Centre For Capacity Development
West Africa has become infamous as one of the most volatile and violent prone regions in the world. In addition to the protracted civil wars that engulfed Liberia , Sierra Leone , Guinea Bissau and the Ivory Coast , countries such as Guinea , Senegal and Nigeria are entangled in conflicts of different degrees of intensity while others are confronted with similar threats. The lack of access to resources and justice in a transparent and affordable manner, economic inequities, massive unemployment, extreme poverty, social inequalities and bad governance constitute the major factors of conflicts in the region. In General, high levels of poverty, economic deprivation and failed political institutions constitute the proximate causes of these conflicts.
But on the other hand conflict is a constraint on development and institution building as a result of the destruction of economic and social infrastructure , the loss of lives and property and the economic, political and social dislocation. Post-conflict reintegration and reconstruction is further handicapped by the disintegration of the traditional family and community structures, including the community-based economic and social “safety-nets” and the traditional mechanisms of conflict resolution rooted in the cultures of the respective communities, while genuine healing of the deep emotional wounds and trauma is pushed to the background as communities pursue survival needs. Addressing these complex issues is a daunting task that requires concerted efforts and partnership between state and non-state actors and the international community.
A positive development is the emergence of a vibrant Civil Society, Non-Governmental Organisations, Community and Faith-based organisations and a thriving private sector. Their presence can no longer be ignored as they are developing networks at community, national and sub-regional levels and strong alliances with the international community that was hitherto hardly the case. These non-state actors are constituting themselves into channels to develop and strengthen popular participation in governance, nurturing the development of the fledgling democracy and providing for accountability and efficiency as well as assuming greater role in strengthening community initiatives and approaches in rebuilding economic and social structures, reconciliation, peace building and socio-economic development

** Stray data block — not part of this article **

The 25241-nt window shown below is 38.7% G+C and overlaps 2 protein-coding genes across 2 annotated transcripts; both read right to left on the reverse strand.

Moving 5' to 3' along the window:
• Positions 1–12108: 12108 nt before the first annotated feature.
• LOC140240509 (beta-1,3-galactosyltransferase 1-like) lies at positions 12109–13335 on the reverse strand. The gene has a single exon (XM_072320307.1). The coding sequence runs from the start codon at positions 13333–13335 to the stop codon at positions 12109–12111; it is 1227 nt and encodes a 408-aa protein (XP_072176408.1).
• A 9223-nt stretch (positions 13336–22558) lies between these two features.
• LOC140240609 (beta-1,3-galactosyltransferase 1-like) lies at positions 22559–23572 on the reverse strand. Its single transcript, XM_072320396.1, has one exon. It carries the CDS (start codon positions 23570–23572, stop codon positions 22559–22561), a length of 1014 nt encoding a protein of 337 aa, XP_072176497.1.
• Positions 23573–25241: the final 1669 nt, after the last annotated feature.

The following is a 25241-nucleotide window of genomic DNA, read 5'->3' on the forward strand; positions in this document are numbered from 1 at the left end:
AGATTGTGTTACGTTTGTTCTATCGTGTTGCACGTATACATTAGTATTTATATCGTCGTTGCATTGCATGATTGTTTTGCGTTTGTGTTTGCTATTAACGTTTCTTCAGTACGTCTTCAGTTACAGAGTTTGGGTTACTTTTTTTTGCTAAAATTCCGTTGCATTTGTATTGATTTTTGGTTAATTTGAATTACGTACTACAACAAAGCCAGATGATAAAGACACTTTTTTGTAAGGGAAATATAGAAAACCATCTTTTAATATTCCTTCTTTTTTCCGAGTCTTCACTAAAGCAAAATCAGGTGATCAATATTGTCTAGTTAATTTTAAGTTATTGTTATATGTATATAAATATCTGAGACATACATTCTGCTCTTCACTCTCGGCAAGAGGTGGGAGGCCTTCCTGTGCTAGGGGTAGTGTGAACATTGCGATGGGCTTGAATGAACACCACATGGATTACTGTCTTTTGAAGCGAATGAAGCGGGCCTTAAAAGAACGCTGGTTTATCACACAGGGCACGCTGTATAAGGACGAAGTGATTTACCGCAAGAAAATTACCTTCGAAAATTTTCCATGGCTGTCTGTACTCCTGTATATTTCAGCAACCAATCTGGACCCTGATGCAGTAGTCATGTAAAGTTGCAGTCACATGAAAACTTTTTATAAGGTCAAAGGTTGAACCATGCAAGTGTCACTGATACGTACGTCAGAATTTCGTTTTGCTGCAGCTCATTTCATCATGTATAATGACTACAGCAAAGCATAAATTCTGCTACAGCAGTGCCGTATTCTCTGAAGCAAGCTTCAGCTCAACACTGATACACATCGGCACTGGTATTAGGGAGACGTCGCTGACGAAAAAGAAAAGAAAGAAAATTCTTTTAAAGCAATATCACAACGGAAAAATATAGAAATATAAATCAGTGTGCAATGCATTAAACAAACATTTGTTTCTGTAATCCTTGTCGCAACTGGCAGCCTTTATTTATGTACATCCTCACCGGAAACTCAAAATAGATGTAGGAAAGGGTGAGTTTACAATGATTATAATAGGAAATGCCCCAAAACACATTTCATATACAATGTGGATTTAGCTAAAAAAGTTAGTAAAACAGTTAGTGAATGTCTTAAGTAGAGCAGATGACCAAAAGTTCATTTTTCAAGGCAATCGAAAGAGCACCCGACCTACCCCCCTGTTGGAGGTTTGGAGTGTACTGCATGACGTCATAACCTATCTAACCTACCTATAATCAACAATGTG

At the same time, various countries in the sub-region are now looking for new foundations upon which to build a peaceful future, based on participation, responsibility and accountability, justice and transparency and developing strategies for poverty reduction and sustainable development. These developments require non-state actors and State institutions and agents alike to establish and maintain functional partnership and good relationship in order to make these efforts work effectively in promoting sustainable peace, security and development.
The West African Centre For Capacity Development (CENCAD) is established against this background, by a group of West Africans with considerable experience in Academia, Civil Society and Government covering a wide range of areas of expertise including development, strategic planning, policy formulation and analysis; conflict management, mediation and resolution; human rights, advocacy and good governance in order t o promote the process of peace building and human development in the West African sub-region. It was born out of the realisation that efforts by State and non-state actors to promote peace, security and development require institutions to build and/or reinforce their capacities if the fruits of their efforts are to be harvested sustainably. The Centre will help develop the capacities of different local, national and sub-regional (State and non-state) actors to initiate more focused approaches to peace building, security and human development.